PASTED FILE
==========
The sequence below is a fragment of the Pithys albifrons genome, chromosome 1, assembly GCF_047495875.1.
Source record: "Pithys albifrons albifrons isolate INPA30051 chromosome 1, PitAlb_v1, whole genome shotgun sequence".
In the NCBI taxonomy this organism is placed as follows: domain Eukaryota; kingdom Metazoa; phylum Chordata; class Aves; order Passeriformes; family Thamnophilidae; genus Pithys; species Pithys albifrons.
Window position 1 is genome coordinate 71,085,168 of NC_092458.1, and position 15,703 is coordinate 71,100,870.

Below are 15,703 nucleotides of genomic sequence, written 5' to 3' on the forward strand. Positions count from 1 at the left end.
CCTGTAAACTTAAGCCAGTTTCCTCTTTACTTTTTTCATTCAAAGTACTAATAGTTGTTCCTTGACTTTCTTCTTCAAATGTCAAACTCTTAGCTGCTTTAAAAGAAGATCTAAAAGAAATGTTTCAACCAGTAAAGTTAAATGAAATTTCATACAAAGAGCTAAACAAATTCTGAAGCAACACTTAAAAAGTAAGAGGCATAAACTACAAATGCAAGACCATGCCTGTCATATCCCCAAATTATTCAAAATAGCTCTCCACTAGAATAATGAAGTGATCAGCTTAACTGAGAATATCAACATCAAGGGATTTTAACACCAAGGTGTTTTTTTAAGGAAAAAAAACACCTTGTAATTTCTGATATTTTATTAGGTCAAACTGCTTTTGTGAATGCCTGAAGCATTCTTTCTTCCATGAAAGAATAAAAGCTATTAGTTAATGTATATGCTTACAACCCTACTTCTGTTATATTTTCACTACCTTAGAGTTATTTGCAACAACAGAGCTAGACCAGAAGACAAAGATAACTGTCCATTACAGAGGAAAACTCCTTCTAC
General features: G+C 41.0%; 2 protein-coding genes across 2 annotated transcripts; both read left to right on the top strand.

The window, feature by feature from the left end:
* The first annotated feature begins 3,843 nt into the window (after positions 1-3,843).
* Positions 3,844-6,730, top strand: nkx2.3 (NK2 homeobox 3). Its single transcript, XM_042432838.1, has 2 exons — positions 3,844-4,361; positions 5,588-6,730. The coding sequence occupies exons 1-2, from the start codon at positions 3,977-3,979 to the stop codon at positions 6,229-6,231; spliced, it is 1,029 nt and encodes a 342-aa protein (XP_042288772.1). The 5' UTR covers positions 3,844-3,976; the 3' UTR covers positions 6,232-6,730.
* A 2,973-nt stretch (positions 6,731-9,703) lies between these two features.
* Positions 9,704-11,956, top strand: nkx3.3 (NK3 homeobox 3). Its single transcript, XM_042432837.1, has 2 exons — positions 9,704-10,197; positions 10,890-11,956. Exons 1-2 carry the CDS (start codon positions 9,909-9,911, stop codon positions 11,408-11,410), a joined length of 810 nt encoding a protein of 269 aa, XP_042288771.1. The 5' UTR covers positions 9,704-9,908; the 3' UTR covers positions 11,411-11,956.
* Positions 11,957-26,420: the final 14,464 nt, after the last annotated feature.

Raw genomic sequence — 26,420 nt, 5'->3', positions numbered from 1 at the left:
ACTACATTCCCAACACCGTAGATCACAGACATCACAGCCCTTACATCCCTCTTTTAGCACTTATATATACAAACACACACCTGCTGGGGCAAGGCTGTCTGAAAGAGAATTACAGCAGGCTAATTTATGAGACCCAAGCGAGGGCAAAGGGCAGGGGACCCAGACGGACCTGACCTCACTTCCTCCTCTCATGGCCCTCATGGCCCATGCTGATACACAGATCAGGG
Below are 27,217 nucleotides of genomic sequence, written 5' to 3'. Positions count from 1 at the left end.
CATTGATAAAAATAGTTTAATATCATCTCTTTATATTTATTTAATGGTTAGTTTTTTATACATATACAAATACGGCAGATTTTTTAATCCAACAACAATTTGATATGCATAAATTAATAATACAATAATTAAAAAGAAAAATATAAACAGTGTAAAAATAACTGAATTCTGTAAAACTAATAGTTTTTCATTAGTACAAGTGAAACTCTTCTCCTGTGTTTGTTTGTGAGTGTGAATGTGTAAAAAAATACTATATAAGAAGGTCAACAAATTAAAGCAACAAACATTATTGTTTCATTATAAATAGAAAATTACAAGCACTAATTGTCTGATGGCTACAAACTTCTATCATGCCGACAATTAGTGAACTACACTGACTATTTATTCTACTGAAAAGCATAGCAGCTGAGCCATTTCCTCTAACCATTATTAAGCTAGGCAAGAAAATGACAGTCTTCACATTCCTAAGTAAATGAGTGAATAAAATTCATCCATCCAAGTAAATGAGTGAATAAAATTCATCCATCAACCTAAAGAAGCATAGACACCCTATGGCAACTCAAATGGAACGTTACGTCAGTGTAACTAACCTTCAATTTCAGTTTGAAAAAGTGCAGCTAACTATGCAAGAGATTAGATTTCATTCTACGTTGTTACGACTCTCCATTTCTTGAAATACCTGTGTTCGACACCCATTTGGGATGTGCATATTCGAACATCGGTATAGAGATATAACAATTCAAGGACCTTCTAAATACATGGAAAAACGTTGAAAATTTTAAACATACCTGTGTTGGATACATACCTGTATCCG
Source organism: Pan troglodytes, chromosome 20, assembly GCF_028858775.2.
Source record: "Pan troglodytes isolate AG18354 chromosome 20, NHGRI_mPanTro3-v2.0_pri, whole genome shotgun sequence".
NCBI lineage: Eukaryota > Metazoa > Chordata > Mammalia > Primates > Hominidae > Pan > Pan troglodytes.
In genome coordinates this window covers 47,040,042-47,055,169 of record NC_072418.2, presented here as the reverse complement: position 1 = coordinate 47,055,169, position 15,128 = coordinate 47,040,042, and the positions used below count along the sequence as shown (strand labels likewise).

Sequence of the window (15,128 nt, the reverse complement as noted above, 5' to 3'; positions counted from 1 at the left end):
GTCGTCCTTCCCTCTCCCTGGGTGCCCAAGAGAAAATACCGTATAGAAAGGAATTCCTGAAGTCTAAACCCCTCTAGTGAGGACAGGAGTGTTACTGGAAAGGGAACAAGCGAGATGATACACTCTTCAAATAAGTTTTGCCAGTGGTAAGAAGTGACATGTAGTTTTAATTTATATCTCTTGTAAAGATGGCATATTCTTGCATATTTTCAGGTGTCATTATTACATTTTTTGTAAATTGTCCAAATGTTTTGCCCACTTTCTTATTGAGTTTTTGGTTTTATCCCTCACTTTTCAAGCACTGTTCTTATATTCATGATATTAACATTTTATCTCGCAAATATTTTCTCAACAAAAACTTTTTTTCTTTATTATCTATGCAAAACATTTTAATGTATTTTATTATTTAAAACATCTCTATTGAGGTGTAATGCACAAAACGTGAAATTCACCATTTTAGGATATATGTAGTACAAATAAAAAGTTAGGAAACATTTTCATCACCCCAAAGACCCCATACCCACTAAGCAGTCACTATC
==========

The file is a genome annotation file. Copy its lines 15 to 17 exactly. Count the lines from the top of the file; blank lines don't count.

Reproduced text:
ACTACATTCCCAACACCGTAGATCACAGACATCACAGCCCTTACATCCCTCTTTTAGCACTTATATATACAAACACACACCTGCTGGGGCAAGGCTGTCTGAAAGAGAATTACAGCAGGCTAATTTATGAGACCCAAGCGAGGGCAAAGGGCAGGGGACCCAGACGGACCTGACCTCACTTCCTCCTCTCATGGCCCTCATGGCCCATGCTGATACACAGATCAGGG
Below are 27,217 nucleotides of genomic sequence, written 5' to 3'. Positions count from 1 at the left end.
CATTGATAAAAATAGTTTAATATCATCTCTTTATATTTATTTAATGGTTAGTTTTTTATACATATACAAATACGGCAGATTTTTTAATCCAACAACAATTTGATATGCATAAATTAATAATACAATAATTAAAAAGAAAAATATAAACAGTGTAAAAATAACTGAATTCTGTAAAACTAATAGTTTTTCATTAGTACAAGTGAAACTCTTCTCCTGTGTTTGTTTGTGAGTGTGAATGTGTAAAAAAATACTATATAAGAAGGTCAACAAATTAAAGCAACAAACATTATTGTTTCATTATAAATAGAAAATTACAAGCACTAATTGTCTGATGGCTACAAACTTCTATCATGCCGACAATTAGTGAACTACACTGACTATTTATTCTACTGAAAAGCATAGCAGCTGAGCCATTTCCTCTAACCATTATTAAGCTAGGCAAGAAAATGACAGTCTTCACATTCCTAAGTAAATGAGTGAATAAAATTCATCCATCCAAGTAAATGAGTGAATAAAATTCATCCATCAACCTAAAGAAGCATAGACACCCTATGGCAACTCAAATGGAACGTTACGTCAGTGTAACTAACCTTCAATTTCAGTTTGAAAAAGTGCAGCTAACTATGCAAGAGATTAGATTTCATTCTACGTTGTTACGACTCTCCATTTCTTGAAATACCTGTGTTCGACACCCATTTGGGATGTGCATATTCGAACATCGGTATAGAGATATAACAATTCAAGGACCTTCTAAATACATGGAAAAACGTTGAAAATTTTAAACATACCTGTGTTGGATACATACCTGTATCCG